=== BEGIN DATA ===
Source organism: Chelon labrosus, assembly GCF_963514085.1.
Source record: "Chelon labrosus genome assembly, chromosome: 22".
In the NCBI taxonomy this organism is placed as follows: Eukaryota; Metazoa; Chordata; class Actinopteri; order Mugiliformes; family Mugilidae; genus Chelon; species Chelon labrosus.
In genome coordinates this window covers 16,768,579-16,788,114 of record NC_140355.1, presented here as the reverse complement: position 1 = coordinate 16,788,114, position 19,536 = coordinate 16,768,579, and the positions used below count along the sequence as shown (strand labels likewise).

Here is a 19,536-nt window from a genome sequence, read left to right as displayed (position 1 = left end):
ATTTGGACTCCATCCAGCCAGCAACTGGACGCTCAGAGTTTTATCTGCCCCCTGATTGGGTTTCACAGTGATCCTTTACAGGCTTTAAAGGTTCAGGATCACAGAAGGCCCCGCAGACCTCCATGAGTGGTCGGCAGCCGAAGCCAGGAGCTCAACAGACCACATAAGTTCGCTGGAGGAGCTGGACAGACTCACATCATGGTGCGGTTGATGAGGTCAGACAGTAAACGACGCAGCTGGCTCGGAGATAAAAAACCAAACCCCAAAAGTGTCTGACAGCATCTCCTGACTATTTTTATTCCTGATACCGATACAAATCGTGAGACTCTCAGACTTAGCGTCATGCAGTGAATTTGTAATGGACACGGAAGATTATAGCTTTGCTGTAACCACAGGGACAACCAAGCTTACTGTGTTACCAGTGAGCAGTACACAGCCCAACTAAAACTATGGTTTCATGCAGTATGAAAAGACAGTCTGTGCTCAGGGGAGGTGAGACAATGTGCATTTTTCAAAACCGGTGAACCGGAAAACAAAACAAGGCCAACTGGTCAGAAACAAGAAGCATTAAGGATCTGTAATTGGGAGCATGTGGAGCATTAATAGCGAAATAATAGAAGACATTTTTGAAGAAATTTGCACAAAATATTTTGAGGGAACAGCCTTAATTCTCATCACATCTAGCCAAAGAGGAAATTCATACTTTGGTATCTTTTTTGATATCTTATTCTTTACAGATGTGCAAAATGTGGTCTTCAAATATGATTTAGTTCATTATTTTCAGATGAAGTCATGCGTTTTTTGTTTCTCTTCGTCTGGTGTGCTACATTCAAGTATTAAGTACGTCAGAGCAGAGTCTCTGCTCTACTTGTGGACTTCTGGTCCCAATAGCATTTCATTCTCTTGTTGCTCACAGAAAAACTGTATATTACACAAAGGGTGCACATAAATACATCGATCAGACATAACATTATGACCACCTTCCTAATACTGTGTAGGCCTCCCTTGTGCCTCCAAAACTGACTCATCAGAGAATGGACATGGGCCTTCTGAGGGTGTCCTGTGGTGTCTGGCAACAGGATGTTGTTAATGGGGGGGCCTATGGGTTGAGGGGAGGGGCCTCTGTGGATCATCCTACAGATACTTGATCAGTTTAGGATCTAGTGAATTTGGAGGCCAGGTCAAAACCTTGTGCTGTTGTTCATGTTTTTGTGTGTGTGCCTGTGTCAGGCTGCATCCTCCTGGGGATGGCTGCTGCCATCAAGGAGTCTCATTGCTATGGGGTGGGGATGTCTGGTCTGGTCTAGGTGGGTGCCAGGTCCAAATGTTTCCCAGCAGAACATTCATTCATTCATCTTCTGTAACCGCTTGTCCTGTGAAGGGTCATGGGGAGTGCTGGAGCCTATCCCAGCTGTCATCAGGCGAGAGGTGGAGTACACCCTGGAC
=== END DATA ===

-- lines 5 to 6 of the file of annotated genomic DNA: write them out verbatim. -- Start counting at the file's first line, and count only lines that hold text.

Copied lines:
Here is a 19,536-nt window from a genome sequence, read left to right as displayed (position 1 = left end):
ATTTGGACTCCATCCAGCCAGCAACTGGACGCTCAGAGTTTTATCTGCCCCCTGATTGGGTTTCACAGTGATCCTTTACAGGCTTTAAAGGTTCAGGATCACAGAAGGCCCCGCAGACCTCCATGAGTGGTCGGCAGCCGAAGCCAGGAGCTCAACAGACCACATAAGTTCGCTGGAGGAGCTGGACAGACTCACATCATGGTGCGGTTGATGAGGTCAGACAGTAAACGACGCAGCTGGCTCGGAGATAAAAAACCAAACCCCAAAAGTGTCTGACAGCATCTCCTGACTATTTTTATTCCTGATACCGATACAAATCGTGAGACTCTCAGACTTAGCGTCATGCAGTGAATTTGTAATGGACACGGAAGATTATAGCTTTGCTGTAACCACAGGGACAACCAAGCTTACTGTGTTACCAGTGAGCAGTACACAGCCCAACTAAAACTATGGTTTCATGCAGTATGAAAAGACAGTCTGTGCTCAGGGGAGGTGAGACAATGTGCATTTTTCAAAACCGGTGAACCGGAAAACAAAACAAGGCCAACTGGTCAGAAACAAGAAGCATTAAGGATCTGTAATTGGGAGCATGTGGAGCATTAATAGCGAAATAATAGAAGACATTTTTGAAGAAATTTGCACAAAATATTTTGAGGGAACAGCCTTAATTCTCATCACATCTAGCCAAAGAGGAAATTCATACTTTGGTATCTTTTTTGATATCTTATTCTTTACAGATGTGCAAAATGTGGTCTTCAAATATGATTTAGTTCATTATTTTCAGATGAAGTCATGCGTTTTTTGTTTCTCTTCGTCTGGTGTGCTACATTCAAGTATTAAGTACGTCAGAGCAGAGTCTCTGCTCTACTTGTGGACTTCTGGTCCCAATAGCATTTCATTCTCTTGTTGCTCACAGAAAAACTGTATATTACACAAAGGGTGCACATAAATACATCGATCAGACATAACATTATGACCACCTTCCTAATACTGTGTAGGCCTCCCTTGTGCCTCCAAAACTGACTCATCAGAGAATGGACATGGGCCTTCTGAGGGTGTCCTGTGGTGTCTGGCAACAGGATGTTGTTAATGGGGGGGCCTATGGGTTGAGGGGAGGGGCCTCTGTGGATCATCCTACAGATACTTGATCAGTTTAGGATCTAGTGAATTTGGAGGCCAGGTCAAAACCTTGTGCTGTTGTTCATGTTTTTGTGTGTGTGCCTGTGTCAGGCTGCATCCTCCTGGGGATGGCTGCTGCCATCAAGGAGTCTCATTGCTATGGGGTGGGGATGTCTGGTCTGGTCTAGGTGGGTGCCAGGTCCAAATGTTTCCCAGCAGAACATTCATTCATTCATCTTCTGTAACCGCTTGTCCTGTGAAGGGTCATGGGGAGTGCTGGAGCCTATCCCAGCTGTCATCAGGCGAGAGGTGGAGTACACCCTGGAC